Northern Tablelands NSW Rural Fire Service Manager Superintendent Chris Wallbridge, left, Commissioner’s Certificate of Commendation recipient Rick Ott and Northern Tablelands MP Adam Marshall.
Friday, 11 May 2018
GLEN Innes NSW Rural Fire Service (RFS) volunteer Rick Ott has been honoured for his work as a Down the Wire Technician, receiving a Commissioner’s Certificate of Commendation in Tamworth last week.
Mr Ott, went ‘down the wire’ to rescue three people stranded by the heavy flooding on the North Coast last year.
Northern Tablelands MP Adam Marshall caught up with Rick earlier this week to offer his congratulations on the well-deserved accolade.
“Down the Wire technicians are some of the most highly skilled members of our rescue and firefighting services,” Mr Marshall said. “They are winched down from helicopters to rescue people in extremely difficult conditions such as boats capsized or flooding.
“Rick helped three people to safety last year after some of the most catastrophic flooding the Lismore area has seen in recent times.
“I congratulate Rick on receiving the Commissioner’s Certificate of Commendation which acknowledges his exceptional skill and bravery as a down the wire technician and recognises his service to the residents of the north coast during the floods.
“He’s done us all very proud.”
There are only 30 down the wire technicians across the NSW. Trainee technicians undergo intensive training in simulated flood conditions at the Whitewater Stadium in Penrith to learn how to safely extract people from rooftops, the tops of cars and flood waters. Training is conducted over multiple sessions, and takes up to three years to complete.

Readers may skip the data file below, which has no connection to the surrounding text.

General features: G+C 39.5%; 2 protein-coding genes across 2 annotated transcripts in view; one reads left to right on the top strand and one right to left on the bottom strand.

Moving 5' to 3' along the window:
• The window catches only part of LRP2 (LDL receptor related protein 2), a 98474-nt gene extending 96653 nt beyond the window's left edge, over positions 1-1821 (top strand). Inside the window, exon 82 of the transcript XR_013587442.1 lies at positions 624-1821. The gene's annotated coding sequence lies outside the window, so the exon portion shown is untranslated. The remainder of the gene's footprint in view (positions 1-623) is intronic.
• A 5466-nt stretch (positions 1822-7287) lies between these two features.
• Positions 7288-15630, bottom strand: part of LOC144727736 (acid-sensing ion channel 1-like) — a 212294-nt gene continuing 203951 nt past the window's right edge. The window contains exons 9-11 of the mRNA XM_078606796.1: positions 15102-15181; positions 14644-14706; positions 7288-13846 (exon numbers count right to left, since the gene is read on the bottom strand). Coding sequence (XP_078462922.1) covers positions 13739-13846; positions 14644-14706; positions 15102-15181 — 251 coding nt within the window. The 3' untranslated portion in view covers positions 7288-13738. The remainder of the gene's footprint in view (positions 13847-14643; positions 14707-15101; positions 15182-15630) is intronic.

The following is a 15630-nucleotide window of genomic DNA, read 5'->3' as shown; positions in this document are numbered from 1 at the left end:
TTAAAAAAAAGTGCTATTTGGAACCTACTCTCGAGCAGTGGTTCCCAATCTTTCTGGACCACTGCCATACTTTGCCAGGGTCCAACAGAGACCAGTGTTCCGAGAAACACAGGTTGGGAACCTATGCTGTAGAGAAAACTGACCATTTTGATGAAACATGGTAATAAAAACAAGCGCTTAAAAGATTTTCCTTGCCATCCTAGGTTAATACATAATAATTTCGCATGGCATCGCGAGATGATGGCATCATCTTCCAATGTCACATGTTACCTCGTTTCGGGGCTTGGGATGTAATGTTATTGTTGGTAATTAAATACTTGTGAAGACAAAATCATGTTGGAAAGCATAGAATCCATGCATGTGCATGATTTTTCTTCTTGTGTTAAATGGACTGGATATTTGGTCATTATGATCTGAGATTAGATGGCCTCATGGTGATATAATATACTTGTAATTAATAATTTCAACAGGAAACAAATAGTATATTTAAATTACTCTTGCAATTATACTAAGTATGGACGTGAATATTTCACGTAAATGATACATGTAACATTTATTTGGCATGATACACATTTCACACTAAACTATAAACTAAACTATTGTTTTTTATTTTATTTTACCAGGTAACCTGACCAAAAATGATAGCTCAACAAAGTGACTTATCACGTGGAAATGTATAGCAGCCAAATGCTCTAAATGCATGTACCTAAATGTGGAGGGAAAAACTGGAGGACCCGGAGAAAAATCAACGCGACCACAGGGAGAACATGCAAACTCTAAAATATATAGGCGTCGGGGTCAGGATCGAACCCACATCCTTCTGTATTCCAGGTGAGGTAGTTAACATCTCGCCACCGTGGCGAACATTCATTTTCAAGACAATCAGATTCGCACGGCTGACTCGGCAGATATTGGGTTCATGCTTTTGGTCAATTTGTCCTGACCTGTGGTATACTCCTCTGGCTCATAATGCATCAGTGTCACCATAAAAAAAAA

“This is a high-risk exercise and only the best candidates will go on to become technicians,” Mr Marshall said.
“During the Lismore floods, seven helicopters with 22 specialist personnel were deployed and only a handful of were down-the-wire technicians. Mr Ott played a key role in the response.
“Rick intends to continue his training and will start an air observer’s course later in the year, so he can help guide the fire response from air and help coordinate crews on the ground. The next step is moving into air attack – where he would be directly involved with the bombing operations.
Mr Ott’s service to the community and the RFS was also recognised earlier this year, when he was named Emergency Service Volunteer of the year during the Glen Innes Australia Day awards ceremony.
“I congratulate Rick on his hard work and dedication to the RFS. It’s volunteers like Rick that make the RFS the incredible organisation that it is and I wish him all the best with his ongoing RFS training,” Mr Marshall said.